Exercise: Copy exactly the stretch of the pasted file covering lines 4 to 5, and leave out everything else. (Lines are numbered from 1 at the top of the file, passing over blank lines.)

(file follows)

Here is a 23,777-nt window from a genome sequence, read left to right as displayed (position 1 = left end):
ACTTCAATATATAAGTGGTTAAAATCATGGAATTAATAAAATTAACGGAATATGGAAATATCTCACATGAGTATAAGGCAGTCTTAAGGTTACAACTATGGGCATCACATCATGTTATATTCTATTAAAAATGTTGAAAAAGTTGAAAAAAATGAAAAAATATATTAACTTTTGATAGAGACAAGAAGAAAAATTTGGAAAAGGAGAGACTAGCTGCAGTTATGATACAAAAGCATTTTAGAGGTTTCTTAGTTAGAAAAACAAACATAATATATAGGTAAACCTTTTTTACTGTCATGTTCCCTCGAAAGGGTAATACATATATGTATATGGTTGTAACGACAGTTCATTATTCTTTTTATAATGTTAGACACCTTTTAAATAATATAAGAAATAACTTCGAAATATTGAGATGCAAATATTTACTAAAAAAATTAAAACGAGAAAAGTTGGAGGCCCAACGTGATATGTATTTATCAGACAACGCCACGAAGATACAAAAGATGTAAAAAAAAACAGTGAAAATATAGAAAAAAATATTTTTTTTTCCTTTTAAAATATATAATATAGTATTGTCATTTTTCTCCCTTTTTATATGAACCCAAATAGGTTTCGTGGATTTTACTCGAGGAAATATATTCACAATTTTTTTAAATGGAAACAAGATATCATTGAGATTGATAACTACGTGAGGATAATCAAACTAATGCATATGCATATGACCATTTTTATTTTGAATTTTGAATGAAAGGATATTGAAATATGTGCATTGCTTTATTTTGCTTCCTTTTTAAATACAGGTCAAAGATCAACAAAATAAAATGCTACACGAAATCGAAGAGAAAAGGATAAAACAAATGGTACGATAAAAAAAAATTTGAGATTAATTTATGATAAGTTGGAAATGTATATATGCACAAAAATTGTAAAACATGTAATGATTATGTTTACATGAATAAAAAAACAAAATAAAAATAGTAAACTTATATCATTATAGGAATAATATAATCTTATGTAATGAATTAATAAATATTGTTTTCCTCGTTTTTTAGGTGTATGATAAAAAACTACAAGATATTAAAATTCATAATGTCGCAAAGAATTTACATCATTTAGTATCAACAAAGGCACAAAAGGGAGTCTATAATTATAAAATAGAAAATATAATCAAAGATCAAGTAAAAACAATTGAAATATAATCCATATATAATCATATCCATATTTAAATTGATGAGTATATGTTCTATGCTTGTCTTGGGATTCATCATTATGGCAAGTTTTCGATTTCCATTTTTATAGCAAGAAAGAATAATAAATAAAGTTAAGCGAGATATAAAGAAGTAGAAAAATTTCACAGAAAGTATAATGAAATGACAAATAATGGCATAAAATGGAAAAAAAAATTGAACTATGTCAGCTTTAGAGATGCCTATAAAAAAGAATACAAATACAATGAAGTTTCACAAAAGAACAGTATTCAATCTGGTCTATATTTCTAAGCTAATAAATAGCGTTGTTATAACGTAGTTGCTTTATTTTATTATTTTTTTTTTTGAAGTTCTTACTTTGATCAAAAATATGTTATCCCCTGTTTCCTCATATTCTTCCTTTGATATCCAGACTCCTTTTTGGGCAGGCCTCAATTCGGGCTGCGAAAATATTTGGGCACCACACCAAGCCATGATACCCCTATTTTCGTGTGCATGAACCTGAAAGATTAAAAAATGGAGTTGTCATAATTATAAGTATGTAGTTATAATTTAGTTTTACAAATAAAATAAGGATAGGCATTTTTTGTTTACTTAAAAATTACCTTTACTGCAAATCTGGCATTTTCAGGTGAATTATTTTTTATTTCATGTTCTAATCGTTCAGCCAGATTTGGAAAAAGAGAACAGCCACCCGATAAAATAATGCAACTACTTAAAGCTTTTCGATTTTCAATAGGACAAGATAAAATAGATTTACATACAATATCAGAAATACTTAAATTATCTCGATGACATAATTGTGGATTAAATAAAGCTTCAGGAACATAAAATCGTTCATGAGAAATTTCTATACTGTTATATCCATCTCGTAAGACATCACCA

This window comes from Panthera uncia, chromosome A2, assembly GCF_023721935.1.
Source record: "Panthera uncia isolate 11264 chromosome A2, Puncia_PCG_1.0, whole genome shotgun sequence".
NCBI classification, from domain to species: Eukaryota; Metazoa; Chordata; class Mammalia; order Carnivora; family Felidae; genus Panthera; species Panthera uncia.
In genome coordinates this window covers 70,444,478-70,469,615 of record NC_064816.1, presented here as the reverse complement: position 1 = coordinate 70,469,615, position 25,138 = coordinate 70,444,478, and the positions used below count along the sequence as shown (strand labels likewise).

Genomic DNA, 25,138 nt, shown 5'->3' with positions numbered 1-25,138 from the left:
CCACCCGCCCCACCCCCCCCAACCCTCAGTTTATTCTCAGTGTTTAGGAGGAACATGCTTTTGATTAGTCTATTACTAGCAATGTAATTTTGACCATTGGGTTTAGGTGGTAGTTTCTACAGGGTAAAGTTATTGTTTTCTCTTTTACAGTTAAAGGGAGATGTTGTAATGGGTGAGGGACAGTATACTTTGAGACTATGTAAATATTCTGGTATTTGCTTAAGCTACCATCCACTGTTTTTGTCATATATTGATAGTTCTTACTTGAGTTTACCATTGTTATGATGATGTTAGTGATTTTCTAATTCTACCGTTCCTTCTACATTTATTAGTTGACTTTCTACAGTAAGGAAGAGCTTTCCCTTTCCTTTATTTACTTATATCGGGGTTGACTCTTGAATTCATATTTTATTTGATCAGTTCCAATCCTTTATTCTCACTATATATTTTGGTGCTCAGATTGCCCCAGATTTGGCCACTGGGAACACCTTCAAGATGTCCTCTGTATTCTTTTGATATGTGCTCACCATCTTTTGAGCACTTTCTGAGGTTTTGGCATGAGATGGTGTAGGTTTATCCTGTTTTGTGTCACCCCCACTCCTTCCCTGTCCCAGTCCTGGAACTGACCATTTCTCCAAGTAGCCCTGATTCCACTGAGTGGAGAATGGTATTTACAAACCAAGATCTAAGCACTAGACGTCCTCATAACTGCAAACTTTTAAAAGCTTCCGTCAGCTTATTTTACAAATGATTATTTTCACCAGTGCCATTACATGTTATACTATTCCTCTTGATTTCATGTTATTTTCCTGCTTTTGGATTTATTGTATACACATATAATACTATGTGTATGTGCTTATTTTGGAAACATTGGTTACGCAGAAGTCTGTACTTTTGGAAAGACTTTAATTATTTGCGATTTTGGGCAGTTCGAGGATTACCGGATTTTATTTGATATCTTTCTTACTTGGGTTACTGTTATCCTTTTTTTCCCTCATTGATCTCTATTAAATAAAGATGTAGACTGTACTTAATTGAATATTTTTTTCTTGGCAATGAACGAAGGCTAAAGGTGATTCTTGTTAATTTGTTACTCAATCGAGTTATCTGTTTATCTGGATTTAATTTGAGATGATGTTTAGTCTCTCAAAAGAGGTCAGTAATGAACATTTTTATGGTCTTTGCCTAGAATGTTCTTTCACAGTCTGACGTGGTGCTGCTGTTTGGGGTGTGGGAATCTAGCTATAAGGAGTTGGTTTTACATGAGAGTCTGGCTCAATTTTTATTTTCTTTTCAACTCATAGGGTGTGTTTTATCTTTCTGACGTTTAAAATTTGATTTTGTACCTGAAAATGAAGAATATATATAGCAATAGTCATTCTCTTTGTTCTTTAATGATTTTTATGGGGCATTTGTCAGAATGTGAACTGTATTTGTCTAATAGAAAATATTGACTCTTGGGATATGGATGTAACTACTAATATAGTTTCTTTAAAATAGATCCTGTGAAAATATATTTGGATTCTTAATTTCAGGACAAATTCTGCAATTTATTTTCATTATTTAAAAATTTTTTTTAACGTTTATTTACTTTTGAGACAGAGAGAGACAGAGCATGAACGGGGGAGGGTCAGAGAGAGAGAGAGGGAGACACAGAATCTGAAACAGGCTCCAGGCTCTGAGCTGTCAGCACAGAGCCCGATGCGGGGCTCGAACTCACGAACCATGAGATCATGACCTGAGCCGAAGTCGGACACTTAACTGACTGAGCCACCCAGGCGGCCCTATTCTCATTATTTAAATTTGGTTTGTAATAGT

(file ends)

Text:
Source record: "Panthera uncia isolate 11264 chromosome A2, Puncia_PCG_1.0, whole genome shotgun sequence".
NCBI classification, from domain to species: Eukaryota; Metazoa; Chordata; class Mammalia; order Carnivora; family Felidae; genus Panthera; species Panthera uncia.